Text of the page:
FileVault can be enabled by going to the Security and Privacy pane in the system preferences. When enabling FileVault on systems with multiple local users it is possible to allow every user to unlock the computer. During the setup you will get a recovery key, this key can be used if all the user passwords are lost. The recovery key should be stored somewhere safe!


You can also choose to store the recovery key with Apple. To do this you need to choose three questions and provide three answers. After storing the recovery key the systems needs to restart. When the system is restarted the encryption process begins. During the encryption process the mac can be used normally. With the following command the process can be watched in the terminal:

diskutil cs list

In the output you can see after “Size (Converted):” how many GB have been encrypted so far.


When the process is finished the result will be “-none-“. The process can also be monitored in the FileVault menu:


When booting your system and you have forgotten your password you can enter your recovery key after three bad passwords. With the recovery key the system disk is decrypted and after the boot it is possible to set a new password. When the recovery key is stored with Apple you need to call AppleCare. Here you give the macs serial number and answer the three security questions. When the recovery key is lost and it is not stored with Apple there is no way to recover the data on the disk.

Apple XProtect

In the past couple of months Apple has blocked unsafe versions of Java and Flash for OS X systems. Because of this, older Java and Flash versions are suddenly not working anymore. Sometimes the software developer needs to develop a bugfix or the user needs to update to the latest version of the used software.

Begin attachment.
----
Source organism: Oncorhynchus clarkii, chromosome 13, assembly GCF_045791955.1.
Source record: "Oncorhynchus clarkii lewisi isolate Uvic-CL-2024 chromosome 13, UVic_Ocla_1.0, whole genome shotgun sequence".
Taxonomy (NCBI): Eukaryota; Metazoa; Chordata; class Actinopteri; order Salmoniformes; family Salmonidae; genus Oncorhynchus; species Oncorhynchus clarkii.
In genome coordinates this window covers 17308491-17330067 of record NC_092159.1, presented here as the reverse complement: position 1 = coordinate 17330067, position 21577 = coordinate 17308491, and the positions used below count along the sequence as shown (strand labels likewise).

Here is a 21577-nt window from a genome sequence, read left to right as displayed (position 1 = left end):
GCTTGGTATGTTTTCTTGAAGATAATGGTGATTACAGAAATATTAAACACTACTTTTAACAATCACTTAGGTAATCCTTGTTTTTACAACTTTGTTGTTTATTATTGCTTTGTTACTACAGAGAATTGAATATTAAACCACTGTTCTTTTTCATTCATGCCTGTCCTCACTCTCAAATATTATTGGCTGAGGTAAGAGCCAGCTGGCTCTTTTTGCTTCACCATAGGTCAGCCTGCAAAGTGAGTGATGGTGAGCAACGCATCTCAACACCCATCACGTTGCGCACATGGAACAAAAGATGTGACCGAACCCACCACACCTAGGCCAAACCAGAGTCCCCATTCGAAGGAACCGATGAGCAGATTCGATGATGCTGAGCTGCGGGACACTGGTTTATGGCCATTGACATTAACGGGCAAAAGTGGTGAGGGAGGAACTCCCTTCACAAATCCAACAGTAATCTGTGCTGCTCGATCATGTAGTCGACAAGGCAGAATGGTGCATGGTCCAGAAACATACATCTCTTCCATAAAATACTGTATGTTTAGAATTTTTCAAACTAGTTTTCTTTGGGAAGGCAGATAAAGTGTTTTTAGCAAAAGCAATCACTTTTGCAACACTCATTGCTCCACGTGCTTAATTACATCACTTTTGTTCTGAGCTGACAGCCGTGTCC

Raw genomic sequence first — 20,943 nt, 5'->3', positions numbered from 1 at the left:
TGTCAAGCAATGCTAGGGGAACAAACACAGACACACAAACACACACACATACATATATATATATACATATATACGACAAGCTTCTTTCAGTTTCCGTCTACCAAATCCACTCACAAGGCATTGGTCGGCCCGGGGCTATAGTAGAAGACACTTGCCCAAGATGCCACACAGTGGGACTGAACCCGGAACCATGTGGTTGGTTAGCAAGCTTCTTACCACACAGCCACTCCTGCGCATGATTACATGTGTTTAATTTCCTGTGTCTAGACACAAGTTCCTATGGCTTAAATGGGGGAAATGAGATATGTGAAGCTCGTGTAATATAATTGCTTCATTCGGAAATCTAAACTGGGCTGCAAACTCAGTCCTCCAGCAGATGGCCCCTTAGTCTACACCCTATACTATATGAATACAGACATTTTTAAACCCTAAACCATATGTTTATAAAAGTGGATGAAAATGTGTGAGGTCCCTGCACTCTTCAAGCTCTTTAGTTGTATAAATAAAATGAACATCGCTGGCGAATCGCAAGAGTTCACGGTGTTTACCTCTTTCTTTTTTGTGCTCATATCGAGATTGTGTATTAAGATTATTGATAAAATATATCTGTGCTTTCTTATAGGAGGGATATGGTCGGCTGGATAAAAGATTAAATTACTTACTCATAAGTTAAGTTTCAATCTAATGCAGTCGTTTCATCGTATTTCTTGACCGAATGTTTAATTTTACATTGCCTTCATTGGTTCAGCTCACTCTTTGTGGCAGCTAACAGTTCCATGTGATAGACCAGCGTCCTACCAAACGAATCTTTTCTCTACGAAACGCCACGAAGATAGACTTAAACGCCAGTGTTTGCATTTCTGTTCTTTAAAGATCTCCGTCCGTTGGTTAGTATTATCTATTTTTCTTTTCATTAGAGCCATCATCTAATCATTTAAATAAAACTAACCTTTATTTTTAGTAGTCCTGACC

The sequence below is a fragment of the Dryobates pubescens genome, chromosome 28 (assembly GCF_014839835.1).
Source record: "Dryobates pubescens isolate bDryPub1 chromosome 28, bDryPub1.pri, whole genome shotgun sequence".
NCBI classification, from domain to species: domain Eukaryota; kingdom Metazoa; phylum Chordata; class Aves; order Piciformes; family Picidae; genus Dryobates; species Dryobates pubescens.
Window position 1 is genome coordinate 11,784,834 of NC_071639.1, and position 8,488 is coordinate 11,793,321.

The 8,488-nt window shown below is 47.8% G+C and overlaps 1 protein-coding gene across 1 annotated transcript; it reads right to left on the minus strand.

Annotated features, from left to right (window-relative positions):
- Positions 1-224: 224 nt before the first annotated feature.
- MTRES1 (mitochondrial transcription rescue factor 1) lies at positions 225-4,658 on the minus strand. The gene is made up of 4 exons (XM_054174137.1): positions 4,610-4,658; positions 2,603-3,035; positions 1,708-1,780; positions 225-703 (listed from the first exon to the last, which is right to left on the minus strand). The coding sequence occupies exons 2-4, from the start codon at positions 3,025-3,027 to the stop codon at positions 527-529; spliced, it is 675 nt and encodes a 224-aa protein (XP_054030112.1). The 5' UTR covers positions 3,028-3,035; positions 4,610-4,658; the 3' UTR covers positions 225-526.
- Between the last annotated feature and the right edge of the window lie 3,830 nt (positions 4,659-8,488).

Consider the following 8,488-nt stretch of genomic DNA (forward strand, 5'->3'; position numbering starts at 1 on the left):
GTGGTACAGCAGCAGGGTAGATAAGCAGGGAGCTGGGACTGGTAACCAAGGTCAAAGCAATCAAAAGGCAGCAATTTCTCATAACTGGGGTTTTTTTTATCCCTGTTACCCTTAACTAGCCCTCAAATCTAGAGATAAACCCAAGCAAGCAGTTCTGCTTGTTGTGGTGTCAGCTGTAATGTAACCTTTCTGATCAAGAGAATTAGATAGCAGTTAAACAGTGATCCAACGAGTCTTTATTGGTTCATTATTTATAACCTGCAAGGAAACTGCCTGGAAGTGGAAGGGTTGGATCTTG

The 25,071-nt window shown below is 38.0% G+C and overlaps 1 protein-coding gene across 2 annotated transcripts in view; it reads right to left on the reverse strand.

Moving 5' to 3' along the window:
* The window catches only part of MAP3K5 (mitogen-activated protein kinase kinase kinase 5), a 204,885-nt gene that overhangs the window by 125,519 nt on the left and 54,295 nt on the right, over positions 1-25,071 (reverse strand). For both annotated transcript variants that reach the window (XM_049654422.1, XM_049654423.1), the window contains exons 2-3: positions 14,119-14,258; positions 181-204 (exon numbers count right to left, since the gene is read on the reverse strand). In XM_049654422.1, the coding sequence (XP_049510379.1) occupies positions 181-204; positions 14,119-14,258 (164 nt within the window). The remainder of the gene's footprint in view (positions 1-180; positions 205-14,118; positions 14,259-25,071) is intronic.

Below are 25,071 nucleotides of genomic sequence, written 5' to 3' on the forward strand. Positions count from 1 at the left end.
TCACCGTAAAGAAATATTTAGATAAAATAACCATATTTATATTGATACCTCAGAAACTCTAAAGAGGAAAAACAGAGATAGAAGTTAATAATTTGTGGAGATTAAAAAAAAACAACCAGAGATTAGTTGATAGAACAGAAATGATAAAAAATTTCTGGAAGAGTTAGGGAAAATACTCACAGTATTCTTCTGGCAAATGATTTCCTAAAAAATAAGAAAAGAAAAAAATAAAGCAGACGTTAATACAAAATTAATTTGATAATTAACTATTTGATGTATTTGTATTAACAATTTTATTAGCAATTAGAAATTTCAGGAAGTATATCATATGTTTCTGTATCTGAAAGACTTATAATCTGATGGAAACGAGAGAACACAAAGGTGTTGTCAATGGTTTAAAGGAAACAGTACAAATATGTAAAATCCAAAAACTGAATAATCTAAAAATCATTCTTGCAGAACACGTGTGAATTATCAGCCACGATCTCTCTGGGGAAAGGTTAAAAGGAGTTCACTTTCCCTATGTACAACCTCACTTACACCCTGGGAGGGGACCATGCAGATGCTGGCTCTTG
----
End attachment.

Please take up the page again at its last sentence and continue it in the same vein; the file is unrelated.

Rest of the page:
So how can Apple remotely block software on your system? The answer is: XProtect. I will give you a short overview of this protection mechanism in this blogpost.

Since OS X v10.6 the XProtect framework checks every download for malicious code. The XProtect definitions where updated with the normal OS X software update. Recently Apple released an update for the XProtect framework so it can check for updates on itself. This way Apple can react faster on potential threads.

This mechanism is controlled with the XProtect.plist file. This file can be found in the following location:

System -> Library -> CoreServices -> CoreType.bundle -> Contents -> Resources

Here you can also see the XProtect.meta.plist file. In this file you can find the version number, this is used to check if an update is needed. Here you can also find software that is blocked.


When you open the XProtect.meta.plist file with an texteditor it is possible to change the string value of blocked software so that older versions of the software are usable. Keep in mind that it is blocked with a reason.

It is possible to turn the automatic update feature of XProtect off. You can do this by going to the following location:

Preferences -> Security -> General -> Advanced

Here you can choose to turn the automatic update feature off. If you want to force a manual update of the definitions you can run the following command in a terminal.

sudo launchctl start

It is nice to have a build in solution to protect users. But you always need to remember the fact that XProtect is not a antivirus replacement. The on-access scanning from known antivirus products reacts a lot faster than the XProtect mechanism. To be as safe as possible I would suggest using XProtect in combination with a known antivirus product.